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Decoding Taylor Swift’s ‘The Tortured Poets Department’ Album: Lyric Parallels and Easter Eggs

Decoding Taylor Swift TTPD Album
Don Arnold/TAS24/Getty Images

Taylor Swift has fans (and Us Weekly staffers) busy with the release of 31 songs across two versions of her 11th studio album, The Tortured Poets Department.

Swift, 34, dropped TTPD on Friday, April 19, dropping the first 16 songs at midnight EST. Two hours later, she announced and released The Tortured Poets Department: The Anthology, featuring 15 additional tracks.

“I’d written so much tortured poetry in the past 2 years and wanted to share it all with you.” she wrote in part via Instagram. “And now the story isn’t mine anymore… it’s all yours. 🤍”

On that note, keep reading for how Us breaks down all the theories that link The Tortured Poets Department songs to past Swift tracks and more:

‘Fortnight (feat. Post Malone)’
There are a few songs that Swift gave context to while debuting the album with iHeartRadio on Friday, and the lead single is one of them.

“Fortnight is a song that I think really exhibits a lot of the common themes that run throughout this album. One of which being fatalism, longing, pining away, lost dreams. I think it’s a very fatalistic album in that there are a lot of very dramatic lines about, you know, life or death,” Swift explained. “‘I love you, it’s ruining my life’ — these are very hyperbolic, dramatic things to say. But it’s that kind of album. It’s about a dramatic, artist, tragic kind of take on love and loss. ‘Fortnight’ — I’ve always imagined it took place in this American town where the American dream you thought would happen to you didn’t, right? You ended up not with the person that you loved and now you just have to live with that every day, wondering what would have been, maybe just seeing them out and that’s a very tragic concept, really. So I was just writing from that perspective.”

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There is a telling parallel between the opening track and Midnights’ “Hits Different,” which is also about the very dramatic fallout of a breakup.

“Is it you? Or have they come to take me away? / To take me away,” she sings in the 2022 song. In “Fortnight,” Swift says, “I was supposed to be sent away / But they forgot to come and get me.”

‘The Tortured Poets Department’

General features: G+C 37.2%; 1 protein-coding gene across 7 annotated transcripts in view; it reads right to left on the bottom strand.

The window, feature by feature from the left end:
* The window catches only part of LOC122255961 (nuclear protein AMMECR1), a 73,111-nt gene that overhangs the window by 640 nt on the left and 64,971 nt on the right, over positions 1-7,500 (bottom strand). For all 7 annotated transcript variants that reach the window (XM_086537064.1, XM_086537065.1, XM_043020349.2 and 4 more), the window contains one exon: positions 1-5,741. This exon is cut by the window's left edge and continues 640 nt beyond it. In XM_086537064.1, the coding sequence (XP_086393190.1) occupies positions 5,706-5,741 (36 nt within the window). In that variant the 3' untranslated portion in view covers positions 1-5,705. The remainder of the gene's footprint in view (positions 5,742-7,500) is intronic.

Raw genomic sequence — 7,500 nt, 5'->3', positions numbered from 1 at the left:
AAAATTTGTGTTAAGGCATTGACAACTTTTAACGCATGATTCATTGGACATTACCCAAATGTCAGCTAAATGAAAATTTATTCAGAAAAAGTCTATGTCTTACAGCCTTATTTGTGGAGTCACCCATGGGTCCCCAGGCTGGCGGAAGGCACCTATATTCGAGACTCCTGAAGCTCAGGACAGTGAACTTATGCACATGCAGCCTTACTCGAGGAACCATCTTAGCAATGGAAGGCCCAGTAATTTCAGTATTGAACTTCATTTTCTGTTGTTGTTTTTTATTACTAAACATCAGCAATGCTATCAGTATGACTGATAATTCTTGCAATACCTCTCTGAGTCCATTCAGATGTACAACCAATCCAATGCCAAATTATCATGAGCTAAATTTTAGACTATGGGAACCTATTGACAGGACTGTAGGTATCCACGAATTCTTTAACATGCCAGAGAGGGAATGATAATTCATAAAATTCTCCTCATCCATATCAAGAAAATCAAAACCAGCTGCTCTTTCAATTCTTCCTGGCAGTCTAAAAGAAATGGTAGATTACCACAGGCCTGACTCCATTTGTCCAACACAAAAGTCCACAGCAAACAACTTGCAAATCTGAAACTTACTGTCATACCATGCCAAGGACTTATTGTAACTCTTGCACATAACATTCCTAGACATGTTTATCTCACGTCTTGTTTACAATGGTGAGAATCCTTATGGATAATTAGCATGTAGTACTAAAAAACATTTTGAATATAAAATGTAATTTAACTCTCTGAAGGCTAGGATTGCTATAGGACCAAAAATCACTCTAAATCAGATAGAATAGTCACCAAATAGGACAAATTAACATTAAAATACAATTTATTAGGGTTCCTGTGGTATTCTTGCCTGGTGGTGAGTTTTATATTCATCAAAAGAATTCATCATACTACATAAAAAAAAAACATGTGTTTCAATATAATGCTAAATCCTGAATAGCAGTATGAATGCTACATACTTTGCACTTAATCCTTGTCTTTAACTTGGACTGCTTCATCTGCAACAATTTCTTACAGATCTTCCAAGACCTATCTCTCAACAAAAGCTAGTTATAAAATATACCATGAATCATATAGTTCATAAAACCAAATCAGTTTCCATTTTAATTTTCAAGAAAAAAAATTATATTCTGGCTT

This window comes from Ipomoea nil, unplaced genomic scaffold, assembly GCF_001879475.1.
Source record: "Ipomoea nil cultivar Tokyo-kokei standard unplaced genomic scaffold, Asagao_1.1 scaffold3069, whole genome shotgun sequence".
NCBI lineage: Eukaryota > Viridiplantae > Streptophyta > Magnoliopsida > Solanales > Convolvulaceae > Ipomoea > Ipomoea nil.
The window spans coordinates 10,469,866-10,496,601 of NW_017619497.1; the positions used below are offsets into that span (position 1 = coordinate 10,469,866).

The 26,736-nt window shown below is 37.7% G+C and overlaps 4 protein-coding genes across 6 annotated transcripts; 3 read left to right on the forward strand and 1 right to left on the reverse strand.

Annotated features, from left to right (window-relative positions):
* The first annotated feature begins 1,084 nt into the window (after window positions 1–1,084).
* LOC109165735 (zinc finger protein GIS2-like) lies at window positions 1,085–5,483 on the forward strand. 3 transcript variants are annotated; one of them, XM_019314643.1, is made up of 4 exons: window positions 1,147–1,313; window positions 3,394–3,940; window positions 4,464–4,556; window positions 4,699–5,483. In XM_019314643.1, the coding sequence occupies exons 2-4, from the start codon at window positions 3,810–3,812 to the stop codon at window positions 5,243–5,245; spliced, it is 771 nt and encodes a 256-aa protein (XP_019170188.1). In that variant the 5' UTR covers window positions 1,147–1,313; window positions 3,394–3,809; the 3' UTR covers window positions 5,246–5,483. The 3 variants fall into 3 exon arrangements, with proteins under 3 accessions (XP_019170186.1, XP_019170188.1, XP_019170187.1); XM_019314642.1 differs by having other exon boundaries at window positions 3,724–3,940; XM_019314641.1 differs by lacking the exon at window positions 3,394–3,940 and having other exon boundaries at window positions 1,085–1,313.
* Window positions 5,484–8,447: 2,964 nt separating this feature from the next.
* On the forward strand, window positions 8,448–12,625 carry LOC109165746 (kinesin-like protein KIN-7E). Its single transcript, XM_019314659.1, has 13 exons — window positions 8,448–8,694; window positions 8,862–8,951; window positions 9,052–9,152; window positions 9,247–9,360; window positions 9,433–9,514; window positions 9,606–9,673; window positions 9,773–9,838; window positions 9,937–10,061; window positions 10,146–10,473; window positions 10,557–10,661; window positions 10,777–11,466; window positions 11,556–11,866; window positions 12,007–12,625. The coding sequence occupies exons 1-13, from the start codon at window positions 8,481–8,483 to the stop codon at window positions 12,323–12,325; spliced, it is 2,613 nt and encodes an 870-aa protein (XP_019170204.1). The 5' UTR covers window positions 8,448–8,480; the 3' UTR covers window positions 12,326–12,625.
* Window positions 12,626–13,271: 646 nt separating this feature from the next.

Decoding Taylor Swift TTPD Album
Don Arnold/TAS24/Getty Images

The title track is full of references to famous musicians and poets, including an unhinged mention of Charlie Puth that fuels theories that the song is one of the many about Swift’s ex Matty Healy. The 1975 frontman once praised Puth via X. The nod to typewriters, tattoos and chocolate — it’s The 1975 song “Chocolate,” cannabis chocolate or just a previouslyunknown love for Hershey bars — also links the track to Healy.

“You smokеd, then ate seven bars of chocolate / We declared Charlie Puth should be a bigger artist,” she sings. “I scratch your head, you fall asleep / Like a tattooed golden retriever.”

Some fans have pointed out that the structure of the chorus matches up to the Fearless song “White Horse.” In “TTPD,” she sings, “I laughed in your face and said / ‘You’re not Dylan Thomas, I’m not Patti Smith / This ain’t the Chelsea Hotel, we’rе modern idiots’ and in “White Horse,” she declares, “This ain’t Hollywood / this is a small town I was a dreamer before you went and let me down / Now it’s too late for you and your white horse.”

Instead of a princess trying to find her prince, Swift is a bohemian poet trying to break free from her toxic, moody ex.

‘My Boy Only Breaks His Favorite Toys’
“‘My Boy Only Breaks His Favorite Toys is a song I wrote alone and it’s a metaphor from the perspective of a child’s toy being somebody’s favorite toy until they break you and then don’t want to play with you anymore,” Swift explained on iHeartRadio. “Which is how a lot of us our in relationships were we are so valued by a person in the beginning and then all of the sudden they break us or they devalue us in their mind and we’re still clinging on to, ‘No, no, no you should’ve seen them the first time they looked at me.’ … It’s kind of a song about denial, really, so you can live in this world where there’s still hope for this broken, toxic relationship.”

The song brings Us back to Swift’s “Hits Different” as the Midnights song and “‘My Boy Only Breaks His Favorite Toys” both mention Barbie’s man, Ken. “I used to switch out these Kens, I’d just ghost,” she sings in “Hits Different.” In the new song, she states, “I felt more when we played pretend / Than with all the Kens.”